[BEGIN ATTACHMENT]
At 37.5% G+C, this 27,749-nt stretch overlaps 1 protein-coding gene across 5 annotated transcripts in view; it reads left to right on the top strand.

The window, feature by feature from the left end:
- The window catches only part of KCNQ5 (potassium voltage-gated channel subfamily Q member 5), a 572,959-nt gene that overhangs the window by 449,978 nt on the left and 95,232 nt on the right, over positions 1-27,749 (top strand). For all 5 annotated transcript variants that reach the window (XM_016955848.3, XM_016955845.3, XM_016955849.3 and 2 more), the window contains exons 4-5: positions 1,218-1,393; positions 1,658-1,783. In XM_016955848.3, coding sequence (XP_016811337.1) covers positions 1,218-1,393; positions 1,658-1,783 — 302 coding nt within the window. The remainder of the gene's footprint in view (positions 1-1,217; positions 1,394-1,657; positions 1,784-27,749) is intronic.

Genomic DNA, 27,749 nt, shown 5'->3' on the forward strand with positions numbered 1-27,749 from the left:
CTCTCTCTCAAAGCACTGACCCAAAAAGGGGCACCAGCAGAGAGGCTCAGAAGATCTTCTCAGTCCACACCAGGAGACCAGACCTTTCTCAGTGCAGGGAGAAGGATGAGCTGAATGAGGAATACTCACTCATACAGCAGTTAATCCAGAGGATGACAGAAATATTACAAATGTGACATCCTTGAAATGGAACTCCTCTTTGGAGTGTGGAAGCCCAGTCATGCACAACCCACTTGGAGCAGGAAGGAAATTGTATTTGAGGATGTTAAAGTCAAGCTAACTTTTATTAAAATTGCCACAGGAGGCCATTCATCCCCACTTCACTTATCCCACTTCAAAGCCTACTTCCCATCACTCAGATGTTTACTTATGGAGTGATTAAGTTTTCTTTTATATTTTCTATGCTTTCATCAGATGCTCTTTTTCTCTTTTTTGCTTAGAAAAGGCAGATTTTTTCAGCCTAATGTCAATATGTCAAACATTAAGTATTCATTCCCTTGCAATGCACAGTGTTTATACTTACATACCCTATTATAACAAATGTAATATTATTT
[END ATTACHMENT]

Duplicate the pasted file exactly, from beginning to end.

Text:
At 37.5% G+C, this 27,749-nt stretch overlaps 1 protein-coding gene across 5 annotated transcripts in view; it reads left to right on the top strand.

The window, feature by feature from the left end:
- The window catches only part of KCNQ5 (potassium voltage-gated channel subfamily Q member 5), a 572,959-nt gene that overhangs the window by 449,978 nt on the left and 95,232 nt on the right, over positions 1-27,749 (top strand). For all 5 annotated transcript variants that reach the window (XM_016955848.3, XM_016955845.3, XM_016955849.3 and 2 more), the window contains exons 4-5: positions 1,218-1,393; positions 1,658-1,783. In XM_016955848.3, coding sequence (XP_016811337.1) covers positions 1,218-1,393; positions 1,658-1,783 — 302 coding nt within the window. The remainder of the gene's footprint in view (positions 1-1,217; positions 1,394-1,657; positions 1,784-27,749) is intronic.

Genomic DNA, 27,749 nt, shown 5'->3' on the forward strand with positions numbered 1-27,749 from the left:
CTCTCTCTCAAAGCACTGACCCAAAAAGGGGCACCAGCAGAGAGGCTCAGAAGATCTTCTCAGTCCACACCAGGAGACCAGACCTTTCTCAGTGCAGGGAGAAGGATGAGCTGAATGAGGAATACTCACTCATACAGCAGTTAATCCAGAGGATGACAGAAATATTACAAATGTGACATCCTTGAAATGGAACTCCTCTTTGGAGTGTGGAAGCCCAGTCATGCACAACCCACTTGGAGCAGGAAGGAAATTGTATTTGAGGATGTTAAAGTCAAGCTAACTTTTATTAAAATTGCCACAGGAGGCCATTCATCCCCACTTCACTTATCCCACTTCAAAGCCTACTTCCCATCACTCAGATGTTTACTTATGGAGTGATTAAGTTTTCTTTTATATTTTCTATGCTTTCATCAGATGCTCTTTTTCTCTTTTTTGCTTAGAAAAGGCAGATTTTTTCAGCCTAATGTCAATATGTCAAACATTAAGTATTCATTCCCTTGCAATGCACAGTGTTTATACTTACATACCCTATTATAACAAATGTAATATTATTT